Maye Musk Says She’s Worried About Elon Musk’s Safety

Maye Musk Says She’s Worried About Elon Musk’s Safety
Maye Musk (L) and SpaceX CEO Elon Musk attend the 2017 Vanity Fair Oscar Party hosted by Graydon Carter at Wallis Annenberg Center for the Performing Arts in Beverly Hills, Calif., on Feb. 26, 2017 (Pascal Le Segretain/Getty Images)
Gary Bai

As Elon Musk’s $44 billion Twitter bid rests in frozen animation, the billionaire’s mother says she is concerned about her son’s safety.

“When I see all the malicious comments on Twitter, I really do worry about him, yes,” Maye Musk told “CBS Mornings” in a May 19 interview when co-host Gayle King asked about her thoughts on Elon’s safety.

The comments of the 74-year-old cover star of Sports Illustrated echoed her Twitter post earlier this month in reply to the Tesla CEO’s May 8 tweet about dying in “mysterious circumstances.”

“That’s not funny,” said the concerned mother, to which Elon replied, “Sorry! I will do my best to stay alive.”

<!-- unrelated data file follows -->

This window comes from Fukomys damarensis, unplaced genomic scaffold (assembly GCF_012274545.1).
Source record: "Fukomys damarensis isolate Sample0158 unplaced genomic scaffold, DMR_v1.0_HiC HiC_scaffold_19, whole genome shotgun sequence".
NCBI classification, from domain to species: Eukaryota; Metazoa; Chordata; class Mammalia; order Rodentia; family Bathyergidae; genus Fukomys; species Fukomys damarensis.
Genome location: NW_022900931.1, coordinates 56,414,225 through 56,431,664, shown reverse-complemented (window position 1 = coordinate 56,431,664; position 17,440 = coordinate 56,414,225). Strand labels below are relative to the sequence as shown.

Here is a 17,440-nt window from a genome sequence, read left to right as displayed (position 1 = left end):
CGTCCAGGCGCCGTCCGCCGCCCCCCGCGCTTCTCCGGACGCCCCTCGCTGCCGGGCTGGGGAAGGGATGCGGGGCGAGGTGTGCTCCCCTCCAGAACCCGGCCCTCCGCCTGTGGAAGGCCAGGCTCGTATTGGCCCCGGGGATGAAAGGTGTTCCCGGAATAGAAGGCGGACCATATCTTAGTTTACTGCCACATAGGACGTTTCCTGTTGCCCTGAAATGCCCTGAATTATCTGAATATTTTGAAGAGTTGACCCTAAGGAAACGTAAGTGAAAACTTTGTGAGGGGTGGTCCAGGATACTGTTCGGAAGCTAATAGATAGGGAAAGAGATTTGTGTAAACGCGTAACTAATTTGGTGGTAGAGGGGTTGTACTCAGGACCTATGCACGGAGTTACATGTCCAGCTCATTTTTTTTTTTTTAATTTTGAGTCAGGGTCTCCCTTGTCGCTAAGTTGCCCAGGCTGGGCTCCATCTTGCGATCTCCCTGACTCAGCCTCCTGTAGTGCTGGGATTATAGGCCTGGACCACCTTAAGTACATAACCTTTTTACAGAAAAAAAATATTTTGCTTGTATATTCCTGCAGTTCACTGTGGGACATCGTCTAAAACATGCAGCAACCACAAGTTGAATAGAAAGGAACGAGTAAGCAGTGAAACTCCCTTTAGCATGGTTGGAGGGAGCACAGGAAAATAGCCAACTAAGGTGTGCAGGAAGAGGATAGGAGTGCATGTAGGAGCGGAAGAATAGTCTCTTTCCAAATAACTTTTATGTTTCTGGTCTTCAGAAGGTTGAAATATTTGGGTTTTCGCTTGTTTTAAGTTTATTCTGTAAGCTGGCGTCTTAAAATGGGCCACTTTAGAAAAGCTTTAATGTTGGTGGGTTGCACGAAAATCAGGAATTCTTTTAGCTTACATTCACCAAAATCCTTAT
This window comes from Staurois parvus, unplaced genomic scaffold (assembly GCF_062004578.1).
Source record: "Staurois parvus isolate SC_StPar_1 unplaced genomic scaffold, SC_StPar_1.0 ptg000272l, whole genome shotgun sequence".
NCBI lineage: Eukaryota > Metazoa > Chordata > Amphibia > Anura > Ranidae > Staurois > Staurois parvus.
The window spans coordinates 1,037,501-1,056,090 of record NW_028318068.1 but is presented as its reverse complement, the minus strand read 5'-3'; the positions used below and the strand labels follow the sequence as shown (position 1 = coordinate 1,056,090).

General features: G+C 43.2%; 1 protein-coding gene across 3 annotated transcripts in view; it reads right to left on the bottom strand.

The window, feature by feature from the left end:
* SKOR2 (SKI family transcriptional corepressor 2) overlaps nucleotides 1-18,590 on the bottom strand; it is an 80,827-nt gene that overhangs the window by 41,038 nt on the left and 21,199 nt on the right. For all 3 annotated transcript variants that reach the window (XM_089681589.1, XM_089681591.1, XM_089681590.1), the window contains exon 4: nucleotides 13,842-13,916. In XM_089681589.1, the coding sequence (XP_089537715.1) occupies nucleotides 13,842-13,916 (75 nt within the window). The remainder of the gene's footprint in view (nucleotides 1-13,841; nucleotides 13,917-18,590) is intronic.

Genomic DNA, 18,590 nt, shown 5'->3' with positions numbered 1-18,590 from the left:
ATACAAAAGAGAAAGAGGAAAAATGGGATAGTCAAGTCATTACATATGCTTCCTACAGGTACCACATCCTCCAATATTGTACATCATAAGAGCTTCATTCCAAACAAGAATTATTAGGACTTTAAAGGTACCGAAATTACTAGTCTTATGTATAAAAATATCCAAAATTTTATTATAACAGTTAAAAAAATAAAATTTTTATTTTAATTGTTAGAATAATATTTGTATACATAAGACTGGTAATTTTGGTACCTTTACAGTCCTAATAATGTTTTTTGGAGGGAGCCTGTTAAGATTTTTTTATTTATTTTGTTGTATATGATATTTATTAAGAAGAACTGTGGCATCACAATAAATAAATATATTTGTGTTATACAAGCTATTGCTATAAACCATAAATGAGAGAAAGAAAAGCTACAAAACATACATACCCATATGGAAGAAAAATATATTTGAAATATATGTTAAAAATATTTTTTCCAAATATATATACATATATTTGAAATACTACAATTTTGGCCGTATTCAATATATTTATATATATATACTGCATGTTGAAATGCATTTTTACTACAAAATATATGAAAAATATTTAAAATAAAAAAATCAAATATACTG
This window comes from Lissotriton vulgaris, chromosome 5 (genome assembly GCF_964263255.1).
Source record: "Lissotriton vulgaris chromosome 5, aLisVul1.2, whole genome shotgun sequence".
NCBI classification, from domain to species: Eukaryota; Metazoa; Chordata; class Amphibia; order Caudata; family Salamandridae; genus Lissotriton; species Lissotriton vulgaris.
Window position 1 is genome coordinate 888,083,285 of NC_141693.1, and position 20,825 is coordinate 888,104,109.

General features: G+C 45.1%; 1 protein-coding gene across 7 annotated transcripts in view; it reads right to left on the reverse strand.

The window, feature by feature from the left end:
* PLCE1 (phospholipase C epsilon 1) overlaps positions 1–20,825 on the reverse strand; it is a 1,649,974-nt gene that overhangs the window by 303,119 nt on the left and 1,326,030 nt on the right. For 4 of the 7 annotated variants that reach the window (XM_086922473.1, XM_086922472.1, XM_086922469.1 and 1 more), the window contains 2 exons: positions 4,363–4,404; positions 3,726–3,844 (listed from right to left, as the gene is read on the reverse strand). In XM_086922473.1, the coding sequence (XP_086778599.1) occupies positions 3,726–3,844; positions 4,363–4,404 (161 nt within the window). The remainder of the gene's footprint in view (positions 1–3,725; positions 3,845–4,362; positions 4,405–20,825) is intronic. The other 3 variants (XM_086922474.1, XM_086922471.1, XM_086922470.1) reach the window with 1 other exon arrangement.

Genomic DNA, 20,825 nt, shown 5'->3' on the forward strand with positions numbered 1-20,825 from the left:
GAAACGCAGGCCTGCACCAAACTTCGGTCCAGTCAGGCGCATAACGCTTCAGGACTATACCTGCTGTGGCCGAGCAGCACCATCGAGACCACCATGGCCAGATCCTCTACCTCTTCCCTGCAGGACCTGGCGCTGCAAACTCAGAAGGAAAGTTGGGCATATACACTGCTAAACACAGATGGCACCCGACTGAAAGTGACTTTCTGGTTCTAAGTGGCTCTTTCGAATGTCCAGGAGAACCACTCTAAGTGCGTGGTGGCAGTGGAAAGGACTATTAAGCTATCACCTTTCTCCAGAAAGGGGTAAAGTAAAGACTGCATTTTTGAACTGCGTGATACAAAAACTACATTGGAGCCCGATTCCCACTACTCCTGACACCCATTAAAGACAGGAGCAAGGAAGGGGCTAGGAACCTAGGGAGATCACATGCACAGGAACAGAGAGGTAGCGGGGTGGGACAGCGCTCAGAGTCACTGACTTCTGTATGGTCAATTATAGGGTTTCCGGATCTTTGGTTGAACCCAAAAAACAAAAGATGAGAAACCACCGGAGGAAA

The May 8 mother-and-son exchange came after Dmitry Rogozin, head of Russia’s space agency Roscosmos, accused the SpaceX CEO of being “involved in supplying the fascist forces in Ukraine with military communication equipment,” as shown by a translation provided by Elon Musk in a May 8 tweet.

“And for this, Elon, you will be held accountable like an adult—no matter how much you’ll play the fool,” reads Roscosmos’ memo.

Besides standing in the crosshairs of Russian forces invading Ukraine—perhaps literally—the 50-year-old tech CEO also took issue with the White House’s economic policies while speaking at a tech conference and called the Democratic Party the party of “division and hate” in a tweet on May 18.

“A mother always worries about her children, and I’ve got three,” the CEO’s mother said, “but [Elon]’s the one I’m worried about.”

In the same interview, Maye also took issue with the bots on Twitter, a pertinent issue that is holding back the Tesla CEO from completing the Twitter deal.

“Yesterday, I was tweeting out, all the bots that have seven followers but 1,000 likes, and they are [sic] all malicious comments,” said Maye, “but these people don’t have any followers ... How did they get 1,000 people liking their malicious statements and then re-tweeting it 400 times?”

“There’s something organized that’s going on there,” she added. “You can’t just make that up.”

Gary Bai is a reporter for Epoch Times Canada, covering China and U.S. news.
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